Well, it's been a while since I've written one of these! To be honest, I've barely had time to thread a needle since the shop move as the response has been truly overwhelming so as much I would like to snarl at you from preventing me from sewing, I suppose I should thank you for keeping me so busy!
One new thing that has kept me in the sewing room for the past few weeks though is the fact that The Husband went out and bought me a telly for in there! The cynics amongst you may think this is so he can watch football or play his Xbox in peace downstairs, but I have chosen to believe that this is just an act from a loving husband! On second thoughts, you're right; it's so he can watch football and play his Xbox in peace! Anyway, this new addition to my sewing room means I no longer have to decide between sewing or watching Corrie, which is a very good thing indeed.
When TATB released this pattern, I was determined to give it a whirl so I could tell you what I think to it as I was hoping this would make a nice follow-on to the Cleo Dungaree Dress for all the millions and millions (not really) beginners that have come through our doors, whether it be those that have done our Beginners Dressmaking workshop or those who have taken the sewing plunge solo. The verdict? I was right!
I made sure to follow the instructions to a tee. Sometimes I have been known to *ahem* deviate somewhat, but as the point of this exercise was to see how well a beginner would move on to it, it was only fair that I put my complete and utter trust in Tilly! As always, everything was explained brilliantly. A few of the steps you will recognise from making a Cleo, such as making the straps and a patch pocket for the bib, but the rest of the pattern introduces you to new techniques, such as working with a waistband, buttonholes and hip pockets.
I chose to make mine using a Robert Kaufman 14 wale corduroy, which is at the heavier end of a mediumweight fabric. I love working with corduroy as it doesn't move when you're pinning pieces together, however it can get quite thick when you're sandwiching the straps between the skirt and the waistband so I made sure to use a jeans needle to give my sewing machine a bit more "umph"! You don't have to use corduroy if that isn't your bag. Any type of mediumweight canvas, denim or cotton drill will do the job nicely. Anything with a bit of structure to it really. I like how the pattern isn't fabric hungry either - you only need 1.2m of 150cm wide fabric for the skirt or 1.5m for the dress. A nice little stash buster!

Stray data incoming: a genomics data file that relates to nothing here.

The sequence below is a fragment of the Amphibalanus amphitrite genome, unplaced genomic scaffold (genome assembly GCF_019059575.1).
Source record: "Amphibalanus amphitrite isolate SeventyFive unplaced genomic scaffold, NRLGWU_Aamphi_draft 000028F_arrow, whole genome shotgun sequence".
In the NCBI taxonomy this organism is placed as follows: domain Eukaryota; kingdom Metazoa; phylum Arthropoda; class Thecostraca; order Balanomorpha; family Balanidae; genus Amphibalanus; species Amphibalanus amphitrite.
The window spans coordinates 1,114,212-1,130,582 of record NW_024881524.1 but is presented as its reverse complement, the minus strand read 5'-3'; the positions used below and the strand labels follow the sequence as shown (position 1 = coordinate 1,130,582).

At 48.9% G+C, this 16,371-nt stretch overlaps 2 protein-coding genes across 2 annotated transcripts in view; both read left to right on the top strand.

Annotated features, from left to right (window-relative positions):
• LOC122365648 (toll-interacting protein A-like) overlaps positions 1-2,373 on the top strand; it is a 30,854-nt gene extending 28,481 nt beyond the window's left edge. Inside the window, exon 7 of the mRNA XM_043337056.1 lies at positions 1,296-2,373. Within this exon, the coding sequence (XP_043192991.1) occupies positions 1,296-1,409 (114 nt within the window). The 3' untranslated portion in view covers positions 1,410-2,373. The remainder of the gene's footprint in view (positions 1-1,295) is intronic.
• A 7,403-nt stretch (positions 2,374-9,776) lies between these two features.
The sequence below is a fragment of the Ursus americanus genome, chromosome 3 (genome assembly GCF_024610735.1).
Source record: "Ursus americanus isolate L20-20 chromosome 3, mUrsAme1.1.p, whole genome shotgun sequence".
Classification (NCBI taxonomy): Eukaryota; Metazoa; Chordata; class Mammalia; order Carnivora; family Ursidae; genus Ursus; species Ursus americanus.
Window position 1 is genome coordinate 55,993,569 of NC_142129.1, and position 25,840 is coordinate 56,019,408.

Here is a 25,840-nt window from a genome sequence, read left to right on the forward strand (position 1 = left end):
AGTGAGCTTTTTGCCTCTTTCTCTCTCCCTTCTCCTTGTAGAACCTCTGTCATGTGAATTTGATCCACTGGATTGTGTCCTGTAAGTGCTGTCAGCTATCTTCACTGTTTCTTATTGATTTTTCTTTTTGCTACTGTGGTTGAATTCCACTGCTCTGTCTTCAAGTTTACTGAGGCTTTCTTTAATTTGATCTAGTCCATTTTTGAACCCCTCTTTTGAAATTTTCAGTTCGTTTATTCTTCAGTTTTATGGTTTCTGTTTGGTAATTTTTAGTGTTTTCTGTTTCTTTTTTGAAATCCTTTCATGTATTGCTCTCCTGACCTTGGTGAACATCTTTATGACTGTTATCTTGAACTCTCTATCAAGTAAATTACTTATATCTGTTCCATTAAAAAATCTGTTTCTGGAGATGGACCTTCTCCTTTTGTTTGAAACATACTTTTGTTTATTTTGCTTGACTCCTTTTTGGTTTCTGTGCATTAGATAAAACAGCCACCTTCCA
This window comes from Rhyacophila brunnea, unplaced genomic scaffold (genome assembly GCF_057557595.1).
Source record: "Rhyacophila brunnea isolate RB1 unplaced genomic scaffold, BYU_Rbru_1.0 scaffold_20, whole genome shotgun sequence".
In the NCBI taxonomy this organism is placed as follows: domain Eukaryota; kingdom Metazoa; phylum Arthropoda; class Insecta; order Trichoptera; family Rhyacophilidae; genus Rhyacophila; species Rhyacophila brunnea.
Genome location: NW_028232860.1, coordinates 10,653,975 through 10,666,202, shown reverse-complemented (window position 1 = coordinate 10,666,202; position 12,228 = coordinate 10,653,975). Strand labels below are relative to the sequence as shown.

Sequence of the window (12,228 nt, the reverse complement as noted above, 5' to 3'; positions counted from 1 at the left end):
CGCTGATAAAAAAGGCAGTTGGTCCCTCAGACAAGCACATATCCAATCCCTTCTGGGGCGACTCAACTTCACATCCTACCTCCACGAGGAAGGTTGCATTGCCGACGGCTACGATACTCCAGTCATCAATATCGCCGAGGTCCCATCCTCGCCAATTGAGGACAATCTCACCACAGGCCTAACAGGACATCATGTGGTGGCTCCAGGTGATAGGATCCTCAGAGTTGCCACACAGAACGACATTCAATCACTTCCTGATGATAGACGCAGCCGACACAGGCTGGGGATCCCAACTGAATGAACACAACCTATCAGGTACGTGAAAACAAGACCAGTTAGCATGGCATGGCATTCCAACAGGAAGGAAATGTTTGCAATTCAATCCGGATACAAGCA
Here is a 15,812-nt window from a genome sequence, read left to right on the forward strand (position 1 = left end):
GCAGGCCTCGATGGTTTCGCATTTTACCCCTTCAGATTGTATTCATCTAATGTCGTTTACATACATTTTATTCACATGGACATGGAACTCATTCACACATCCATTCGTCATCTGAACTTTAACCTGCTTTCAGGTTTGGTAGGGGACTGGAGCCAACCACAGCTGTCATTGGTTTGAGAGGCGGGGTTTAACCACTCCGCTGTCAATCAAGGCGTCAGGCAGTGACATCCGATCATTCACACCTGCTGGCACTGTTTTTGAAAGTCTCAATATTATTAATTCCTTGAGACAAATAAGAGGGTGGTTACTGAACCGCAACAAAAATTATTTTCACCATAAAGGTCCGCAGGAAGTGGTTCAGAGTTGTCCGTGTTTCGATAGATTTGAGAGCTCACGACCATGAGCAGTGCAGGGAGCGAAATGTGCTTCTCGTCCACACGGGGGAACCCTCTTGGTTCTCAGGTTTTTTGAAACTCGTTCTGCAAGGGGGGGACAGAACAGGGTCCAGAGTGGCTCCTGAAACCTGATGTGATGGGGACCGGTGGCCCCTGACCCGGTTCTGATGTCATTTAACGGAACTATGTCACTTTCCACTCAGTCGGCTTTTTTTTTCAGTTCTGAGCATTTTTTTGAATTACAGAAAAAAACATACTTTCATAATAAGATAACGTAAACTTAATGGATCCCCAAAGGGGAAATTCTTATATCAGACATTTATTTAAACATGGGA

The cutting out of this pattern is more arduous than cutting out a Cleo as there are lots more pieces to it, so your hands can get a bit tired if you're using a thick fabric. If you struggle with scissors, maybe try a rotary cutter to give your hands a bit of a rest.
I think it's time I addressed the elephant in the room...yes, it requires buttonholes. Quite a lot of them in fact. (I can actually hear the gasps of horror from here!!!) Look, don't sweat it. You're gonna have to do them eventually unless you want to make t-shirts all your life, so it's time to woman up and just bloomin' do them!!! If you have an automatic buttonhole function on your machine, you're laughing. Just make sure your fabric is kept flat at all times and you don't accidentally knock the buttonhole lever to throw the one-step function out of kilter and you can't go wrong. If you haven't got this function on your machine and you're doing the traditional four-step buttonhole, then just make sure you mark the capital "I" shape on your fabric really well to keep them straight and equal. Tilly has some fantastic tutorials on both one-step and four-step buttonholes here if you need a bit of hand-holding:
Lengthwise, this isn't the longest skirt in the world. If you're a bit modest or tall or both, make sure you lengthen the skirt pattern pieces before cutting out the fabric. For the first time quite possibly ever, I turned up the hem by an inch as suggested in the pattern and that was the correct length for me! I'm 5'8" and this took it to about 3-4 inches above my knee.
I know what you're thinking; you've already made 20,000 Cleos...do you actually need this pattern and ANOTHER dungaree dress?! Well, in fact yes, yes you do. I wore mine for the first time to work the day after I made it and my colleague actually commented how nice it was and that I should make more. The fit is lovely; because there is more to it with the waistband, the Bobbi has more of a shape to it than the Cleo and I think the buttoned down front makes it look a bit more professional. Don't forget, you can also just make it as a skirt if you want and given the different fabrics you can use, the possibilities are endless!